"Well, this will do for one chapter. Let us get together again and talk over 'old times.' "

John Ira Jennings married Elizabeth L. Newsom on the 5th of December 1839. Elizabeth was born in 1818 in Georgia, and died 5th February 1891. She was the daughter of Henry Newsom and Elizabeth Potts.

John and Elizabeth had seven children.

Madison P Jennings was born about 1842 in Bibb County Georgia and died 17th June 1864 at age 22 from chronic illness contracted during military service in the Civil War. He was a member of the 30th Regiment, Company D, Huguenin Rifles from September 25,1861 until his admission into Ocmulgee Hospital at Macon, Georgia on March 3, 1864 where he subsequently died.

William H Jennings was born in 1844 in Bibb County Georgia. He joined the 30th Regiment, Company D, Huguenin Rifles on September 25,1861 at the age of 17. He was captured at Nashville, Tennessee on December 16,1864 and released at Camp Chase, Ohio on June 12,1865.

Benjamin F Jennings was born in May 1848 in Bibb County Georgia. He joined the 30th Regiment, Company D, Huguenin Rifles in June 1863 at the age of 15. He apparently lied about his age in order to be accepted as his military records indicate that he was born in 1845. He was hospitalized in Atlanta Georgia and subsequently sent to hospital in Macon, Georgia in July 1864 with lung trouble and a carbuncle on right hip. He did not return to command.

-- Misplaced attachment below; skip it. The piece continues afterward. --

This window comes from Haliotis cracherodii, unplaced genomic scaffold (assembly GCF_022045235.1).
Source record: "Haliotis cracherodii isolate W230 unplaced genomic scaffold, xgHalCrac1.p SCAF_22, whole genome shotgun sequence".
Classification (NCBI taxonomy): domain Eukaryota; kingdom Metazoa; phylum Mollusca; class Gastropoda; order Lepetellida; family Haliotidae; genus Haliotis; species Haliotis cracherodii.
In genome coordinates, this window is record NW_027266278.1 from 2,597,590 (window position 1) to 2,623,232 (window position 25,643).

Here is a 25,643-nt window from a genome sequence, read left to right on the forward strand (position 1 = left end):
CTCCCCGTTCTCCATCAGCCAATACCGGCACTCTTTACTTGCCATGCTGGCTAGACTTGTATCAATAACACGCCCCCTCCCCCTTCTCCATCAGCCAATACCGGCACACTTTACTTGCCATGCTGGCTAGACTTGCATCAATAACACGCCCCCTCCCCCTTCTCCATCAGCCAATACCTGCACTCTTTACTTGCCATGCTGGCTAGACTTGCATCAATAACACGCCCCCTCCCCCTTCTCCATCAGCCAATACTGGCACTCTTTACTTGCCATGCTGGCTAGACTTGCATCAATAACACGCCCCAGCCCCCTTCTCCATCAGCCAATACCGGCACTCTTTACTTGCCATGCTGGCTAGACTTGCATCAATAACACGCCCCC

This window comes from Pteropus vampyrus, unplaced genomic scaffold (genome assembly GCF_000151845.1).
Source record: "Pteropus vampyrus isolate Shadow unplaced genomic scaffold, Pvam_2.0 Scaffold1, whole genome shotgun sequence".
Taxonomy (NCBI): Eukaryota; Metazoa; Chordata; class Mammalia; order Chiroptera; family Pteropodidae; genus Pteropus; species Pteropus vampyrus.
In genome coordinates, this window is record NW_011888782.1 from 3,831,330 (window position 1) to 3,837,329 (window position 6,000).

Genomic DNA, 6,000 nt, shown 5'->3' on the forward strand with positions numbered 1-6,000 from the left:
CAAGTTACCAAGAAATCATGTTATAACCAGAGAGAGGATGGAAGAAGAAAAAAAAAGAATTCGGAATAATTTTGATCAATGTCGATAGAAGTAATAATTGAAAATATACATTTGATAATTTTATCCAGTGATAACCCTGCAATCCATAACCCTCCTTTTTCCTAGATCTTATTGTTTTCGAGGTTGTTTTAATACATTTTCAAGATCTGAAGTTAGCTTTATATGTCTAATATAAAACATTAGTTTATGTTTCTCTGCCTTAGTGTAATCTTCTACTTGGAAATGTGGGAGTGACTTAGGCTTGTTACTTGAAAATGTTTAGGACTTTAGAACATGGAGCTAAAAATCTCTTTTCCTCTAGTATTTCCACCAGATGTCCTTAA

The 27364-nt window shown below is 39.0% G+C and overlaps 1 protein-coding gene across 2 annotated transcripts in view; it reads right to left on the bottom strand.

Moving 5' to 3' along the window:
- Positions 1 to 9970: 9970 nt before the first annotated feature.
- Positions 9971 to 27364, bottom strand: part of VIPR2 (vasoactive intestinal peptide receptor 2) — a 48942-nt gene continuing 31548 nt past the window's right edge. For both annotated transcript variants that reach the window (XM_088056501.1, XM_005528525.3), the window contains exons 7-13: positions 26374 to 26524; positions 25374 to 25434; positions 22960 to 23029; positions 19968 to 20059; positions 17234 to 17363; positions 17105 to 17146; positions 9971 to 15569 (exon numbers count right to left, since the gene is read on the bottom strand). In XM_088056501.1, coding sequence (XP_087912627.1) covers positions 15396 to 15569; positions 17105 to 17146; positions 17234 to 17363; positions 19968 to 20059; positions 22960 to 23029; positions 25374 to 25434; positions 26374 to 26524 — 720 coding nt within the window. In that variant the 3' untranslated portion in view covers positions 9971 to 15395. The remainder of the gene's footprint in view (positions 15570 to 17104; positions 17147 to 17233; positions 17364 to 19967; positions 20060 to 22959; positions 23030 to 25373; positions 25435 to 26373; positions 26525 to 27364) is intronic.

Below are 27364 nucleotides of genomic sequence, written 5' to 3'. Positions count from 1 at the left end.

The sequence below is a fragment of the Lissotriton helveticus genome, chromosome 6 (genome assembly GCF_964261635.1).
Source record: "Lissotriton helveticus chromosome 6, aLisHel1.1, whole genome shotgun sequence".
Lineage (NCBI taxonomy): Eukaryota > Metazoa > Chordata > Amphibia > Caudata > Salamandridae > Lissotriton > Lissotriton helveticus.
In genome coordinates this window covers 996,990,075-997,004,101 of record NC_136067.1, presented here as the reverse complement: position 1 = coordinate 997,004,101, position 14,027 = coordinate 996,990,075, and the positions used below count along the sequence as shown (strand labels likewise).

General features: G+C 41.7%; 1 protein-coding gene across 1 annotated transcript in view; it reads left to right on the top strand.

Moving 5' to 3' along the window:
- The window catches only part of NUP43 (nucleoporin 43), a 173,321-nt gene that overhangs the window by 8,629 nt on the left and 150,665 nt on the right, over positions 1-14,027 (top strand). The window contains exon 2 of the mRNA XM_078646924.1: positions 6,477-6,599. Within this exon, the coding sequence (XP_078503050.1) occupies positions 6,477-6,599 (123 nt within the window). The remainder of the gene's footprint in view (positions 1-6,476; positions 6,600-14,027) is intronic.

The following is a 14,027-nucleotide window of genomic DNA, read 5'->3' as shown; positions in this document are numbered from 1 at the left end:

Epsy Rilla S Jennings was born November 1849 in Bibb County Georgia. She married William Russell Jones born in Bibb County, Georgia about 1846. Espy's sister, Martha Ellen Jennings, married William's brother, Thomas Henry Jones.

Epsy and William had five children.
Ida Elizabeth Jones born about 1872
Martha (Mattie) Lee Jones born about 1875
Hiram J Jones born March 1879
Franklin Jones born January 1880
E. F. Jones born May 1882
Elizabeth L Jennings was born about 1851.

Theodore Jennings was born August 1853 in Georgia. He married Julia about 1878. Julia was born in August 1863 and they had eight children.

Oscar Jennings born in February 1882
Hattie Jennings born in January 1884
Cuff Jennings born in March 1886
Samuel Jennings born in February 1888
J T Jennings born in November 1889
Oge (?) Jennings born in August 1891
T Jennings born in August 1893
Clarence Jennings born in August 1899
Martha Ellen Jennings was born August 1855 in Georgia. She married Thomas Henry Jones in about 1880. Thomas was born 23 April 1844 in Bibb County, Georgia. Martha's sister, Epsy, married Thomas' brother, William Russell Jones.

Martha and Thomas had nine children.

Laurence Jones born in 1881
Walter Arthur Jones born in 1885
Sallie Blanny Jones born August 1886 and died 1959. Sallie married Paul Dean Johnson and had four children.
William Guy Jones born July 1887
Clara Bell Jones born November 1888
Wyatt Russell Jones born February 1891 married Maggie Hartness and had three children
Connie Elizabeth Jones born July 1894
Alma Claude Jones born October 1896 married Jake C McCommon
Ira Henry Jones born October 1898